I liked the novel more on this re-reading for several reasons. I knew that the novel isn't really about the Arcbishop's death, but rather his life--a surprise which, subtle as it is, threw me the first time. Or perhaps it's more correct to say it's about a friendship, that of Latour and his vicar Father Joseph Vaillant, boyhood friends from France who have come together to serve God in the desert. One way of reading Death Comes for the Archbishop is as a study of goodness; both Latour and Vaillant are scrupulously kind and pious men, but in wildly different ways. Whereas Vaillant is an outgoing populist who serves passionately among the most deprived, Latour is a quieter, more contemplative man whose passion for his people comes perhaps from a deeper understanding. Latour says that Vaillant "must always have the miracle very direct and spectacular, not with Nature but against it. He would almost be able to tell the colour of the mantle Our Lady wore when She took the mare by the bridle back yonder among the junipers and led her out of the pathless sand-hills, as the angel led the ass on the Flight into Egypt." Another reason I liked it more this time is that a friend pointed out to me the way in which Archbishop is a model for Marilynne Robinson's Gilead, a study of a good and quiet man of the cloth. Both novels are remarkable because they believe that good can be as interesting, and as multiform, as evil.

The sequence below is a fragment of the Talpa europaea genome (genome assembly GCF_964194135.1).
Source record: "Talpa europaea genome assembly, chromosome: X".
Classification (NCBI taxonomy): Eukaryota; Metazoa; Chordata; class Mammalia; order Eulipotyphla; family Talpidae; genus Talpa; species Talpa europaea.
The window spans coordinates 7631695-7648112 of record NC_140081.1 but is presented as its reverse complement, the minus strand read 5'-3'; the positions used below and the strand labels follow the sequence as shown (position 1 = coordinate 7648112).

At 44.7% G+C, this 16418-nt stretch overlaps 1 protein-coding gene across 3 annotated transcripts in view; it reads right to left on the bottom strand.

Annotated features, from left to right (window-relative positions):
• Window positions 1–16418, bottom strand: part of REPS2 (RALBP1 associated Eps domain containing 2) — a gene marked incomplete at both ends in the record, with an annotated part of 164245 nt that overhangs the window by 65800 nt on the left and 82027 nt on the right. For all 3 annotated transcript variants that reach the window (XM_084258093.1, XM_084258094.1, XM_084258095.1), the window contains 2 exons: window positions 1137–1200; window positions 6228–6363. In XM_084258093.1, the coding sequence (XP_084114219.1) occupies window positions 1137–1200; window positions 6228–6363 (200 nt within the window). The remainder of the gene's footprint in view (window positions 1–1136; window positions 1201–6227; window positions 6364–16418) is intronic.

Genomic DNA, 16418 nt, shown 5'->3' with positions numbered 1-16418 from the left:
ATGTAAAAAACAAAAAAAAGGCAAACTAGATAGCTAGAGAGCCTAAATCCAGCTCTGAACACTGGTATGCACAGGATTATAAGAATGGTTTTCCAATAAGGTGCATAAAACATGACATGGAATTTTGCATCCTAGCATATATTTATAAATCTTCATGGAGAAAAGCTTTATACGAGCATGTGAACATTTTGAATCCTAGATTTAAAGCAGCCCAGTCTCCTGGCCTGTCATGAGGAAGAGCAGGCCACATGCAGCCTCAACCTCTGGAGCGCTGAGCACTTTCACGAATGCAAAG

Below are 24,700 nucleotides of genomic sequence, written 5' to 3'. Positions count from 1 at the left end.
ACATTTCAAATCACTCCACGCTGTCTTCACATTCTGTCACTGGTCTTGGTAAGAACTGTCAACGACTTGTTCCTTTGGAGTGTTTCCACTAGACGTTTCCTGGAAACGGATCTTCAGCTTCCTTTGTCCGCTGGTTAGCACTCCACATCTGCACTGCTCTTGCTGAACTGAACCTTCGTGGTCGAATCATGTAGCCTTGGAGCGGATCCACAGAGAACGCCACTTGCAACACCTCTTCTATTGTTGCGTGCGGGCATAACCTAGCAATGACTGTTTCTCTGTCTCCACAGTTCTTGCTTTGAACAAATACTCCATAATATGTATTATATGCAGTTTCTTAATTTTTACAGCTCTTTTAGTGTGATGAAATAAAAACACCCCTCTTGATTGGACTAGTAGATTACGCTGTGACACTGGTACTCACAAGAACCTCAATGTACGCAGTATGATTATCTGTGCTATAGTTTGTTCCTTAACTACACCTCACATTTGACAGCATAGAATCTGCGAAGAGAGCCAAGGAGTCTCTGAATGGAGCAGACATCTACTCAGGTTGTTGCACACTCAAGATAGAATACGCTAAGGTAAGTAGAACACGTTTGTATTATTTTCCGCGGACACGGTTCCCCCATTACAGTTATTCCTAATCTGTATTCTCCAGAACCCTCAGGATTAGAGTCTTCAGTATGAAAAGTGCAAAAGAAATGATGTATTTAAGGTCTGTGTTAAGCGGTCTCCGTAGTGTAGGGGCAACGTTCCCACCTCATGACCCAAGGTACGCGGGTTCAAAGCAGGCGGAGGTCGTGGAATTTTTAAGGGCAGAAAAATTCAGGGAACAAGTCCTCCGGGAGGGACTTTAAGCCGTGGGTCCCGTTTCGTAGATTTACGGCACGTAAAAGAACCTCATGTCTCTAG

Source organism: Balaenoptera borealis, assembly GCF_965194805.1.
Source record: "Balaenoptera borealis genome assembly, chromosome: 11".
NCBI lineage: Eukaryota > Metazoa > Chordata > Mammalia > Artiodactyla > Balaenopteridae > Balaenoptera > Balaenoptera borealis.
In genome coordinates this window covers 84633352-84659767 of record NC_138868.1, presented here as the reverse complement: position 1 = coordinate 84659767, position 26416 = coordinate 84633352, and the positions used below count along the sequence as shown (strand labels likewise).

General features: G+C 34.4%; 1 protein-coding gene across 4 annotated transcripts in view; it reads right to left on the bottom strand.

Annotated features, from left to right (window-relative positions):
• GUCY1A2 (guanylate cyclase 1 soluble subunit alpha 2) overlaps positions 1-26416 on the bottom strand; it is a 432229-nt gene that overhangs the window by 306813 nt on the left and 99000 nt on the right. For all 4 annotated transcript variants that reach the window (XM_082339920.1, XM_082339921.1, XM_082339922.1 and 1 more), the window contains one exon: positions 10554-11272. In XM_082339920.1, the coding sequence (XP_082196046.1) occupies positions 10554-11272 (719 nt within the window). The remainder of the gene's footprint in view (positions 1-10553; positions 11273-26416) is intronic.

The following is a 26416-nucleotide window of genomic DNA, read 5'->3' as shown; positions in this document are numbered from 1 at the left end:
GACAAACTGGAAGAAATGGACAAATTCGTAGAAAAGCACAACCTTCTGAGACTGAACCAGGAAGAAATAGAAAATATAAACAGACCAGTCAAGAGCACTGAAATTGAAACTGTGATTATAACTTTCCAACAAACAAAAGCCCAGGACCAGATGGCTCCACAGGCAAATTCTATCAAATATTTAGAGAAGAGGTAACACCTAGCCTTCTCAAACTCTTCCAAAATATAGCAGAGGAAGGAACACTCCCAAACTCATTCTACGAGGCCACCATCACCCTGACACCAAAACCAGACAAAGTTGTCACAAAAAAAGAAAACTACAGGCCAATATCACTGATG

Not far from his humble church in Santa Fe, Latour finds a single golden hill whose rock he decides will form his cathedral. In contrast to the priest at Acoma, extracting it will be no unnecessary burden. In contrast to the priest at the heart of William Golding's The Spire, he desires the cathedral not in vanity but in hope that it will make a permanent thing of beauty. He tells Vaillant, "the Cathedral is not for us, Father Joseph. We build for the future--better not lay a stone unless we can do that." Doubtless Silko would read the cathedral's symbolism differently. For me, it was wonderful to walk out of our rented apartment in Santa Fe and walk a few short blocks down to the plaza, four hundred years old, and see the thing itself, still gold, framed by a red mountain. It allowed me to really understand both the reason and the beauty in Latour's words.